Players should believe in science, says former World No. 1 Azarenka after Djokovic ‘circus’

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Two-time Australian Open champion Victoria Azarenka voiced support for a vaccine mandate on tour in the wake of the ‘circus surrounding Novak Djokovic, saying players should ‘believe in science’.

“I believe in science. I believe in getting vaccinated. That is what I did for myself. I don’t want to push my beliefs onto everybody else, however, we are playing a global sport that are traveling around the world. As an entity, as an association of WTA, that is traveling globally, we still have to respect countries, different countries, different mandates, different legalities of the country. Some countries will not allow mandates, so I think to impose something legally on the WTA Tour can be a challenge. I think that’s something that we are facing,” Azarenka, who is a member of the WTA Player Council, said.

Asked if she would support a ‘no jab, no play’ policy on the tour in light of the saga involving the unvaccinated Djokovic, she said, “To make it as a mandate, there is much more to it. But if you ask me just for my opinion if that should be the case, I think it would just be helpful for everybody in the world, especially when we are traveling internationally.”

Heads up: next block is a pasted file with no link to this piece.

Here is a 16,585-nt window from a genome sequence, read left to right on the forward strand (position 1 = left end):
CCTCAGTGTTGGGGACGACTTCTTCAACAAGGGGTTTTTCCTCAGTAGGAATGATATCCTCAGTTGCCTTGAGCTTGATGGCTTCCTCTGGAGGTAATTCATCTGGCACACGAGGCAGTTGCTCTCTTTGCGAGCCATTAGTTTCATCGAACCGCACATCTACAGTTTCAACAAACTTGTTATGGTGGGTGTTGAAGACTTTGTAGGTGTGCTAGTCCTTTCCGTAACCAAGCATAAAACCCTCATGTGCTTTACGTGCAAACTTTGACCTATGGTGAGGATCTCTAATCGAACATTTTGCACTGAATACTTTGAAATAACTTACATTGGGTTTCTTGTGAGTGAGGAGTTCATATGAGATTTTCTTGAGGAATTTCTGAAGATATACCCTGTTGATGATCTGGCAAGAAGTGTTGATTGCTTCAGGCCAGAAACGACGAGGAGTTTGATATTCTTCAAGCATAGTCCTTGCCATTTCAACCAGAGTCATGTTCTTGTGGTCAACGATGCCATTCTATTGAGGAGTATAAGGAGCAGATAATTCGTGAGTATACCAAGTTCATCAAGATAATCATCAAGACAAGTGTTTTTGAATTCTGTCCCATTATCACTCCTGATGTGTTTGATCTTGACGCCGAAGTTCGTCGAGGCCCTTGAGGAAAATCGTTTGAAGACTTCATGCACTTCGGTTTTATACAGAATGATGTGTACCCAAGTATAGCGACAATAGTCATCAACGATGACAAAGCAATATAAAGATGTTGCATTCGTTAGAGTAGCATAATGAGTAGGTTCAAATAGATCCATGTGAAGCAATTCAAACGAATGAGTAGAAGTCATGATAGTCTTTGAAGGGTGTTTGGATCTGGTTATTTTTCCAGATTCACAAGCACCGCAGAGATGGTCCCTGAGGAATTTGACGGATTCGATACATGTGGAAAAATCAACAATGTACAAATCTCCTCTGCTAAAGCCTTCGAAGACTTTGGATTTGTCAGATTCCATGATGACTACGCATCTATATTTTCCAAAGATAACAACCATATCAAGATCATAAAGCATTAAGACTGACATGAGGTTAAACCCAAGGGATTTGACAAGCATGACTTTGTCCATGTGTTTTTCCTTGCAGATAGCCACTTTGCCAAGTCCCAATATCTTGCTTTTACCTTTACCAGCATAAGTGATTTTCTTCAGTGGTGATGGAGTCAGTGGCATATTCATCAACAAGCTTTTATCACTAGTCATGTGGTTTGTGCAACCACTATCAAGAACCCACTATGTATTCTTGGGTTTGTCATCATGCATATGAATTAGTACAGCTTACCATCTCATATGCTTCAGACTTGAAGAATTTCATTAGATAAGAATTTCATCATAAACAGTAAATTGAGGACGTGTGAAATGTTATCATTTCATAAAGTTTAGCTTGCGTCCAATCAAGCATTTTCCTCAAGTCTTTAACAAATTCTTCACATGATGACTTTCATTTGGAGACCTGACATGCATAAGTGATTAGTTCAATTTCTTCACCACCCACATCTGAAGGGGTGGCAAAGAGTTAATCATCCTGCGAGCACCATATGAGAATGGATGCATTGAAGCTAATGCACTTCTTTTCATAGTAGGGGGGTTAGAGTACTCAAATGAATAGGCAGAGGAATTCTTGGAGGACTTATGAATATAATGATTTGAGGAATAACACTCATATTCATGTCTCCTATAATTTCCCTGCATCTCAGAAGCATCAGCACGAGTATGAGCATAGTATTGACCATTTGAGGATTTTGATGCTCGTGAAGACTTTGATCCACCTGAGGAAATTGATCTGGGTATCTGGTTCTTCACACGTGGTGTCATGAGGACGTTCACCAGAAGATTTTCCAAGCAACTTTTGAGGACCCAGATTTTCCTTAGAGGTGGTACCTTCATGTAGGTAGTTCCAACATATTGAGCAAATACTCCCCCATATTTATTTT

The Belarusian’s post-match press conference was dominated by the lingering scandal surrounding the deportation of the men’s world number one tennis player Djokovic from Australia.

“If you’re home and you don’t travel and you just remotely can safely do the measurements, the social distancing, all the precautions that are being introduced to us, I think that’s one thing. But in our case I think (the vaccine) is what has been recommended, and that’s what I believe is the right thing to do,” said Azarenka after registering a straight-sets victory over Switzerland’s Jil Teichmann on Wednesday.

Azarenka cited her own experience of Covid in November, saying that infections to her parents at the same time could have been far more severe had they not been vaccinated.

“For me, there is a social responsibility for other people who are much more vulnerable than us. I definitely look at it from that point,” argued the 32-year-old.

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